UK Cool on Bundling – Warmer Opportunities Ahead

With the soaring cost of energy bills and recent interest rate hikes, there has never been a better time for UK consumers to look at ways to save money by consolidating the services they use. The big focus area at the moment is communications and home entertainment with a raft of companies now offering ‘bundle’ packages. But do consumers see any benefit in opting for bundles?

According to a recent investigation by network solutions reseller Telindus, although 95 per cent of consumers would consider bundled communications packages – TV, home phone, broadband and mobile phone – they hold back because they perceive these packages as either offering poor customer service (50 per cent), poor value for money (45 per cent) or sub-standard products (47 per cent). With over 90 per cent of people saying that customer service is their main criteria when choosing a service provider, followed by price at 88 per cent, it seems as if the vendors have some work to do to change consumer attitudes.

“UK consumers demand the best, and with so many companies vying for their money the service providers have to get the basics right – product, price, customer service – to ensure they prosper,” commented Mark Hutchinson, UK Managing Director at Telindus. “Over three quarters of the people we questioned said that lavish advertising campaigns didn’t sway their purchasing decisions, so service providers have to ensure they are offering truly innovative products at competitive prices with exemplary customer service. The message for the industry is simple – don’t be complacent. Although you have customers now, with so many vendors out there you need to make sure that customer service is your top priority as customers will leave if they think they can get a better deal/service elsewhere.”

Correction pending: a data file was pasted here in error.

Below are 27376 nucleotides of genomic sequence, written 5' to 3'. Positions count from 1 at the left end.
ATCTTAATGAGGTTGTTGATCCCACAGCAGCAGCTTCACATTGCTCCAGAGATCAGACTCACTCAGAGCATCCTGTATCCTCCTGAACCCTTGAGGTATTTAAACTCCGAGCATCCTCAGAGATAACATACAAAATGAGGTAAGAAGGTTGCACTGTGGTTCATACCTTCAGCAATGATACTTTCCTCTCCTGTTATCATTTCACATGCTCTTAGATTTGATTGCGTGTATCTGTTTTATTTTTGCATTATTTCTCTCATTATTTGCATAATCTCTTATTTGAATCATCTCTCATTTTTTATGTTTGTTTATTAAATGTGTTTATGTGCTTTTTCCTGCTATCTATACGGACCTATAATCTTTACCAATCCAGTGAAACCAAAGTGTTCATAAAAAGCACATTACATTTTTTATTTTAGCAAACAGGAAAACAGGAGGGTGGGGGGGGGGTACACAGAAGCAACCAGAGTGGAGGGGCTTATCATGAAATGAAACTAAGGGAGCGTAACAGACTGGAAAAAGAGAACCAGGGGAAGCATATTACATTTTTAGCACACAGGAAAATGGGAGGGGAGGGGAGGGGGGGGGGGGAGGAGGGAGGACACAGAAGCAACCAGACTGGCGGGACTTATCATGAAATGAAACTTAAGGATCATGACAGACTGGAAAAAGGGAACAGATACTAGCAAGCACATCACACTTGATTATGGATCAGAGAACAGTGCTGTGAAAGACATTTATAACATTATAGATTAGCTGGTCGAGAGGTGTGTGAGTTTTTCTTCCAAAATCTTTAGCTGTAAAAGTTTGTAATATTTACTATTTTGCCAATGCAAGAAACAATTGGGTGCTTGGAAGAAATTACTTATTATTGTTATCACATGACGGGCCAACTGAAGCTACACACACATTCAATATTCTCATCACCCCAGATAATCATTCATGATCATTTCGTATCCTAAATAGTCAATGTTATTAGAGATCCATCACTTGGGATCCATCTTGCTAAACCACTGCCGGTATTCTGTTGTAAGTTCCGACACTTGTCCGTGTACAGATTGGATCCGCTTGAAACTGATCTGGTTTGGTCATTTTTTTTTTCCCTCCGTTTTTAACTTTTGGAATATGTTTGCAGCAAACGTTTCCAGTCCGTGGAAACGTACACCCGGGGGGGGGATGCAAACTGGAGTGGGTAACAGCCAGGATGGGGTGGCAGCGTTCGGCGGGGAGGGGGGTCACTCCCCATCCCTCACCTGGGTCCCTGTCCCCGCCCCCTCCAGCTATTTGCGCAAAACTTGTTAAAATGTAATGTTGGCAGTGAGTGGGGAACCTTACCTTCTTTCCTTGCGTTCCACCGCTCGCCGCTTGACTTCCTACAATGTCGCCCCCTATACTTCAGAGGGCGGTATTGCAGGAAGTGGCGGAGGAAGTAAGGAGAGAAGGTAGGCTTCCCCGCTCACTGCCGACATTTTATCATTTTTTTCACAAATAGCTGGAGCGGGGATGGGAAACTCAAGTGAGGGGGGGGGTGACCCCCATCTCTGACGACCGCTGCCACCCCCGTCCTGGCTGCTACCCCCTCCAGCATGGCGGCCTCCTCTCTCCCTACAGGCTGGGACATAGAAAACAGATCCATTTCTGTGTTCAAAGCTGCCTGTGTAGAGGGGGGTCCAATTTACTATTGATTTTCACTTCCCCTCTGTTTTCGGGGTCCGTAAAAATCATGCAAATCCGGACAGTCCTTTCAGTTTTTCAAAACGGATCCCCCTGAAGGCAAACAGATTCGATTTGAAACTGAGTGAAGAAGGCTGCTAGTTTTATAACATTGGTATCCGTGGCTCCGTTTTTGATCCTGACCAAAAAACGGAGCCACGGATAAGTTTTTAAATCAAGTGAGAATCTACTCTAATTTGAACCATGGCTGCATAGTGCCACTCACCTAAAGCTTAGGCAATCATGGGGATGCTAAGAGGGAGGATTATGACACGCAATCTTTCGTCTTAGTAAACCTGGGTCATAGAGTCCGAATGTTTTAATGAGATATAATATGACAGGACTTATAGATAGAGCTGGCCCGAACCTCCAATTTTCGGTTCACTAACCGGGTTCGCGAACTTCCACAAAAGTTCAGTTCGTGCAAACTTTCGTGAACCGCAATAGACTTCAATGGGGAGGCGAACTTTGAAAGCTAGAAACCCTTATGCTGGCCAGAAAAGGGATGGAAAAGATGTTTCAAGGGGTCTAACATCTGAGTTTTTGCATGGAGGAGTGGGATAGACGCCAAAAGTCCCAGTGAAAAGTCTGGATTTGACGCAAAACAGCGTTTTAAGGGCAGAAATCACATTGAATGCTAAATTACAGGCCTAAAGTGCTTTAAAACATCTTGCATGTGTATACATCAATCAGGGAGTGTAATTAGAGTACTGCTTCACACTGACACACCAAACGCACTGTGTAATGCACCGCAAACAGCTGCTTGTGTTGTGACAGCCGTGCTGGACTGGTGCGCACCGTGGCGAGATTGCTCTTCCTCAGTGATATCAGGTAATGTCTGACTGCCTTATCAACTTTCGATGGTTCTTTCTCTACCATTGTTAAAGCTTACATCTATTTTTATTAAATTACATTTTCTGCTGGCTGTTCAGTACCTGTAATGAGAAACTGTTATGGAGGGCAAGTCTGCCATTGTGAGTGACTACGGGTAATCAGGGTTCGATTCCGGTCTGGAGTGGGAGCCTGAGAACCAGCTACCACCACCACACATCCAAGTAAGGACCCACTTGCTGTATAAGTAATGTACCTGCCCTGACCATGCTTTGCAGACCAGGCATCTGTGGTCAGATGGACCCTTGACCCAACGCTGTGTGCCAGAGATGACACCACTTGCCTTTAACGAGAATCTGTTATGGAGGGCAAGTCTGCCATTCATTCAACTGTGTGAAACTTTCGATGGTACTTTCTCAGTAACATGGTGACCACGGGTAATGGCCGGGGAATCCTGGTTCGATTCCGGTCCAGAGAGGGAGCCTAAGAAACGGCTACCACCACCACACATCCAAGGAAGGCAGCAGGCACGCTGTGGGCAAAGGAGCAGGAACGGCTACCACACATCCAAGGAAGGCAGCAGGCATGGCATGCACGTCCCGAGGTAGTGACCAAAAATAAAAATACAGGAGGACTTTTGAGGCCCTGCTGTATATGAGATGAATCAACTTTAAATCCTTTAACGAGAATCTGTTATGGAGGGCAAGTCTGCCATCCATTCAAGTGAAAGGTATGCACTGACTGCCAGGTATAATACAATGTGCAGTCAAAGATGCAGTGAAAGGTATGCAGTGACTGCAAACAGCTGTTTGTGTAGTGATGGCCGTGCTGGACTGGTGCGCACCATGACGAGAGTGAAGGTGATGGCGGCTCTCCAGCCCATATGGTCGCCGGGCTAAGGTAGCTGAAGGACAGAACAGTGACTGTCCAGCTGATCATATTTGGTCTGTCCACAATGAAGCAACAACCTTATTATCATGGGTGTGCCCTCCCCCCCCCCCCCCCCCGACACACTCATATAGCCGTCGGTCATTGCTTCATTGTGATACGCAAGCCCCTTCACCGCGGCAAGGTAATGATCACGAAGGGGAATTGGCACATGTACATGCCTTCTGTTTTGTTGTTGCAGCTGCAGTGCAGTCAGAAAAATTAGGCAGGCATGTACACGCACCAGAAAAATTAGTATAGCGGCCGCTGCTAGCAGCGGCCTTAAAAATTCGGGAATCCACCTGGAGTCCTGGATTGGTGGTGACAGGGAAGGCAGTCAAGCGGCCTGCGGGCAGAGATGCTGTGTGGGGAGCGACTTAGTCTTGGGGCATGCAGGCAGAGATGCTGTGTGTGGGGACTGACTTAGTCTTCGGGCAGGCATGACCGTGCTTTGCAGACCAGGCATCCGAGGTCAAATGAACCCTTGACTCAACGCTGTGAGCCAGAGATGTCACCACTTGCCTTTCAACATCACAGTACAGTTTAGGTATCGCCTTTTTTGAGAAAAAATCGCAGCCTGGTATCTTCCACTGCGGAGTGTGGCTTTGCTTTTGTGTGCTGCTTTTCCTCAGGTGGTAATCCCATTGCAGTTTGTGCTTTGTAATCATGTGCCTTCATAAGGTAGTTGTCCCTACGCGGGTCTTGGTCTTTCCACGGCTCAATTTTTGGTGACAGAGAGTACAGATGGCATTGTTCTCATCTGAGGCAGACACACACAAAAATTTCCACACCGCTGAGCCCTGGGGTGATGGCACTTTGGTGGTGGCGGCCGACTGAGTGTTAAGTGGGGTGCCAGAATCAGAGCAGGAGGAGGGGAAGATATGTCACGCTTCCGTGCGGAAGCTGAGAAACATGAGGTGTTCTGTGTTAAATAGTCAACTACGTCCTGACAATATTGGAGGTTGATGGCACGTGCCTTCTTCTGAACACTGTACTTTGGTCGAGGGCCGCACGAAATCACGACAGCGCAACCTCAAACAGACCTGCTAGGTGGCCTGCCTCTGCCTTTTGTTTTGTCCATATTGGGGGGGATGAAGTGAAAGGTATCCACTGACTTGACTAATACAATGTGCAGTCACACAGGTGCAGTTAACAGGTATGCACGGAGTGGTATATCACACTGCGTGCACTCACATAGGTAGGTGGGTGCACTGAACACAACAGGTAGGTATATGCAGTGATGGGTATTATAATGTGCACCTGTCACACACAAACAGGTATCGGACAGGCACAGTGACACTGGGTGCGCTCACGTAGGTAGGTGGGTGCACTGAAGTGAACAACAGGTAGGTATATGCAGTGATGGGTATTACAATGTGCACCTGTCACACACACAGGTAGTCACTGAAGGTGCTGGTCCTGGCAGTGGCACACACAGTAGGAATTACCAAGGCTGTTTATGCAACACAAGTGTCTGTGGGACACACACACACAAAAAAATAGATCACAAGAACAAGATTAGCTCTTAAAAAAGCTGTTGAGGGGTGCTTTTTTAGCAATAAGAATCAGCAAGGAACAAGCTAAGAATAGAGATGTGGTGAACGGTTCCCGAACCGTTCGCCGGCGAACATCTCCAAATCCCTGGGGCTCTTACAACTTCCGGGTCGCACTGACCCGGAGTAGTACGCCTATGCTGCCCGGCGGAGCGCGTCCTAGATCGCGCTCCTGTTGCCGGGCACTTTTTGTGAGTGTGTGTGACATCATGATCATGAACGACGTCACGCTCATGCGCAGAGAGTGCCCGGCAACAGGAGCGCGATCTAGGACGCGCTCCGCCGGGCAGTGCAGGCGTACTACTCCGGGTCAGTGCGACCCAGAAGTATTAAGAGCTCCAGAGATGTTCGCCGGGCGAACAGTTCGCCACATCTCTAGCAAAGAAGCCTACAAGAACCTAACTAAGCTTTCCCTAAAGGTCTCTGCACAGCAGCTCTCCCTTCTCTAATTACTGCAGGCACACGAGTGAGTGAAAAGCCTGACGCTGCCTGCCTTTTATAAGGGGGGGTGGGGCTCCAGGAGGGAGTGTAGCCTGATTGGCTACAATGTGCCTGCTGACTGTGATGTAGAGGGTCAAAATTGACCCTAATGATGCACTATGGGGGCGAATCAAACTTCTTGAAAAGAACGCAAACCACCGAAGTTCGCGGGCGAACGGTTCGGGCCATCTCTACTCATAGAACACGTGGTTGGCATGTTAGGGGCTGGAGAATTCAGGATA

Unsurprisingly, 73 per cent of respondents said they are worried about the cost of household bills, revealing a massive potential for this market if only vendors can allay consumer concerns. Despite these concerns, when asked what communications packages they would potentially be interested in, 34 per cent of people said they’d specifically look for ‘Triple Play’ – home phone, TV and broadband – packages, but its seems that ‘Quad Play’ – as Triple Play, but with mobile phone included – is still in its infancy with only nine per cent considering it as an option.

However, the panacea for bundled packages may come over the next four years as the digital TV switch over begins. During 2008 – 2012, analogue TV signals will be turned off, forcing viewers to switch to digital TV. At present, three quarters of people rarely or never review their TV service provider, but this will inevitably change in the next few years as the analogue signal disappears.

“With most technologies or trends there is a tipping point, and the digital TV switch over could be it for bundled communications. Consumers will be forced to look at the likes of Virgin Media and SKY, and may think ‘what the heck’ and consolidate other services into one provider,” added Hutchinson.

The Telindus investigation, carried out during late February 2007, sought to explore UK public attitudes toward bundled communications packages and whether consumers felt that bundling was the way forward in purchasing multiple products from a similar market sector.

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